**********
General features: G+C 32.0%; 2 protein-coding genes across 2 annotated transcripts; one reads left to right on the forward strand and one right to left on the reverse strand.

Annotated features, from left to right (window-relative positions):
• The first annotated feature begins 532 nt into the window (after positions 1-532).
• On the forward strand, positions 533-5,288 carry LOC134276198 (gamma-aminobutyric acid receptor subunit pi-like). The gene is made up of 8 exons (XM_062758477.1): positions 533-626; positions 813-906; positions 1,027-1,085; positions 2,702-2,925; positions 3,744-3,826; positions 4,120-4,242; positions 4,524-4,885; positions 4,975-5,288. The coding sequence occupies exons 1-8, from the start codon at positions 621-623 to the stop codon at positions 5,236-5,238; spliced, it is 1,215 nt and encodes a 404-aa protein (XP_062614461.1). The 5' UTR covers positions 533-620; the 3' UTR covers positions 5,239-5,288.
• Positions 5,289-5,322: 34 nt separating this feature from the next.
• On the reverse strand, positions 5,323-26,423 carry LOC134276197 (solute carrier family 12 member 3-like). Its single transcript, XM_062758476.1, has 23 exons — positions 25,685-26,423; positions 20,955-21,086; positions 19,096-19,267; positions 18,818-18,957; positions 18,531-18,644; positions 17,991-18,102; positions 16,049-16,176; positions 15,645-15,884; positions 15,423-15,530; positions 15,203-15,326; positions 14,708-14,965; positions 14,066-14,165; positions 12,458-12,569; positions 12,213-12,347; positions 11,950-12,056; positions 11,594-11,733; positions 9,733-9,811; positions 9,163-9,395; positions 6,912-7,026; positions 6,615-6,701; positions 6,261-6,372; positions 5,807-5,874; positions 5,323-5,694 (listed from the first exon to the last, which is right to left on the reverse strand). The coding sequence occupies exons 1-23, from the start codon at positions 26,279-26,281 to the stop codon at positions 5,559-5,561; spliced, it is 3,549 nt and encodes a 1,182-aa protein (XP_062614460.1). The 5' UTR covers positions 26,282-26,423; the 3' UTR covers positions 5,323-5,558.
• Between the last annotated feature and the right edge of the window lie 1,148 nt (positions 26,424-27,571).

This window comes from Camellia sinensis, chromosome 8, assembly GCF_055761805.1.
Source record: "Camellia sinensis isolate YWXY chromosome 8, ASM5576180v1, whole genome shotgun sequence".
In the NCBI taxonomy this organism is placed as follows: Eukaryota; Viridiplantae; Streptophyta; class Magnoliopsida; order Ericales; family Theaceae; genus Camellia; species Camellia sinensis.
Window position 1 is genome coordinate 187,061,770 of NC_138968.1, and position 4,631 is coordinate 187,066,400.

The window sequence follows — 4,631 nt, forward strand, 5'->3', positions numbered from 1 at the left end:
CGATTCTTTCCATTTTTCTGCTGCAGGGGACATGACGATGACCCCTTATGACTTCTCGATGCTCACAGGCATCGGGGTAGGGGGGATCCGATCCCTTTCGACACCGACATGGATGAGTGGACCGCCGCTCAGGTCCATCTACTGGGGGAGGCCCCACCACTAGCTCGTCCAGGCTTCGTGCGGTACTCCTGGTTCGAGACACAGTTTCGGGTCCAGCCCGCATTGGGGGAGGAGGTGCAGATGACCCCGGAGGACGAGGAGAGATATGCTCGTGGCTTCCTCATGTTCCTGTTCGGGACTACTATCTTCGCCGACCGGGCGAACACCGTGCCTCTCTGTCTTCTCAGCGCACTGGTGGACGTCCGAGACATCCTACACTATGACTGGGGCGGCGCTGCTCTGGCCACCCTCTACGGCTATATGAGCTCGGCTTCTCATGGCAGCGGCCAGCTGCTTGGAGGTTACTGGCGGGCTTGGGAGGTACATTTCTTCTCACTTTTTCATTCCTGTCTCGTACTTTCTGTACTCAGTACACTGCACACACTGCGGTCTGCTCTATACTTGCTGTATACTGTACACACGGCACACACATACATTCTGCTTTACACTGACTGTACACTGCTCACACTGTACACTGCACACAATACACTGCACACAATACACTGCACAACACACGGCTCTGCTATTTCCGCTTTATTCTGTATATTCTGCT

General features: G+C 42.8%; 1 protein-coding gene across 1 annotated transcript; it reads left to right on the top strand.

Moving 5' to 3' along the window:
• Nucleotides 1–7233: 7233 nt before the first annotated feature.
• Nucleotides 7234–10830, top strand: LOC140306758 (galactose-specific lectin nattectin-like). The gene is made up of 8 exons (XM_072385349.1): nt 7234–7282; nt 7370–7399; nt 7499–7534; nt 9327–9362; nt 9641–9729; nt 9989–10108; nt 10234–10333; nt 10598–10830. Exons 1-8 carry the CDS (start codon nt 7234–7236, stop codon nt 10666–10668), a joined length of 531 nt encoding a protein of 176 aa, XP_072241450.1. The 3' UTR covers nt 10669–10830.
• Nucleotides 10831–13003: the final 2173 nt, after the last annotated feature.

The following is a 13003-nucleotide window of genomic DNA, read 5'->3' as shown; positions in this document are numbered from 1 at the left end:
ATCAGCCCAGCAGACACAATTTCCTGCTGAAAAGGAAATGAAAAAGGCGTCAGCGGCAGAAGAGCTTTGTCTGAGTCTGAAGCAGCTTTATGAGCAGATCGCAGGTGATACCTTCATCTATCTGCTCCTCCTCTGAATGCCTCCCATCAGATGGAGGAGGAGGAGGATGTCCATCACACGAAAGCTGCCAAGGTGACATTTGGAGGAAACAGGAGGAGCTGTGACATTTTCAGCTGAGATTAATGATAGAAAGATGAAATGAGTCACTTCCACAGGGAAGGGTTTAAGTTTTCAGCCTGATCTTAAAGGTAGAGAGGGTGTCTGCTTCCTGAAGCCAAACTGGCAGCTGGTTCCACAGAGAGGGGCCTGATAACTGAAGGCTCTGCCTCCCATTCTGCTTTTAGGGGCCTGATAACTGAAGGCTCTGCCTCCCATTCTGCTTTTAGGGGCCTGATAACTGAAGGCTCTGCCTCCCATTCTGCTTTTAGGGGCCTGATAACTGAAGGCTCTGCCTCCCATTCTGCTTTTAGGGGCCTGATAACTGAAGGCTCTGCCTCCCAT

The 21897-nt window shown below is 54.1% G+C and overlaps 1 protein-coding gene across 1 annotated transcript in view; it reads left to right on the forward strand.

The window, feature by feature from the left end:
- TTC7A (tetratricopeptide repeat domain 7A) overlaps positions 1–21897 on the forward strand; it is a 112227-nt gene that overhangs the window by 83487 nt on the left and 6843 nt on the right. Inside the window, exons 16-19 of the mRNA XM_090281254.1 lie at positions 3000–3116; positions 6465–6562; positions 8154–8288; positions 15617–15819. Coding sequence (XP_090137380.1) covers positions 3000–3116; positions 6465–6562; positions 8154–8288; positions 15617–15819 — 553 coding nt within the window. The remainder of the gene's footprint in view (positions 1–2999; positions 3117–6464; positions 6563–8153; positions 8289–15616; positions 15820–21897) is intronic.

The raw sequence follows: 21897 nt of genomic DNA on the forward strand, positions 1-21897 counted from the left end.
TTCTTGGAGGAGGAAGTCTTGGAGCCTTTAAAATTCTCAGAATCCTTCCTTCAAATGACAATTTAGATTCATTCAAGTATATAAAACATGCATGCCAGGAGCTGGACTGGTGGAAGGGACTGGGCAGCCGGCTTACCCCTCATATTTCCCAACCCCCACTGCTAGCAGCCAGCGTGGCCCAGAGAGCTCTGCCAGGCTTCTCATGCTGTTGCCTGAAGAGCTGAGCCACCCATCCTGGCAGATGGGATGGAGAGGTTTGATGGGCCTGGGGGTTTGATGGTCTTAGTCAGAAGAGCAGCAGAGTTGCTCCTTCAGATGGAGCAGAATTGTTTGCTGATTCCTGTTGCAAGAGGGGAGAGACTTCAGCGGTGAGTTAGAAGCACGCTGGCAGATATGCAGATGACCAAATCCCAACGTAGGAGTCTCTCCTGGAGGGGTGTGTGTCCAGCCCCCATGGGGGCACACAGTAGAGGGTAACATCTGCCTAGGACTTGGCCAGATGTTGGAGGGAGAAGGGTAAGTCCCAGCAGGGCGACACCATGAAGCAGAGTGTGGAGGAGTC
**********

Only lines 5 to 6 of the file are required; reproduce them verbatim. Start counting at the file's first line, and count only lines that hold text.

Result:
• Positions 5,289-5,322: 34 nt separating this feature from the next.
• On the reverse strand, positions 5,323-26,423 carry LOC134276197 (solute carrier family 12 member 3-like). Its single transcript, XM_062758476.1, has 23 exons — positions 25,685-26,423; positions 20,955-21,086; positions 19,096-19,267; positions 18,818-18,957; positions 18,531-18,644; positions 17,991-18,102; positions 16,049-16,176; positions 15,645-15,884; positions 15,423-15,530; positions 15,203-15,326; positions 14,708-14,965; positions 14,066-14,165; positions 12,458-12,569; positions 12,213-12,347; positions 11,950-12,056; positions 11,594-11,733; positions 9,733-9,811; positions 9,163-9,395; positions 6,912-7,026; positions 6,615-6,701; positions 6,261-6,372; positions 5,807-5,874; positions 5,323-5,694 (listed from the first exon to the last, which is right to left on the reverse strand). The coding sequence occupies exons 1-23, from the start codon at positions 26,279-26,281 to the stop codon at positions 5,559-5,561; spliced, it is 3,549 nt and encodes a 1,182-aa protein (XP_062614460.1). The 5' UTR covers positions 26,282-26,423; the 3' UTR covers positions 5,323-5,558.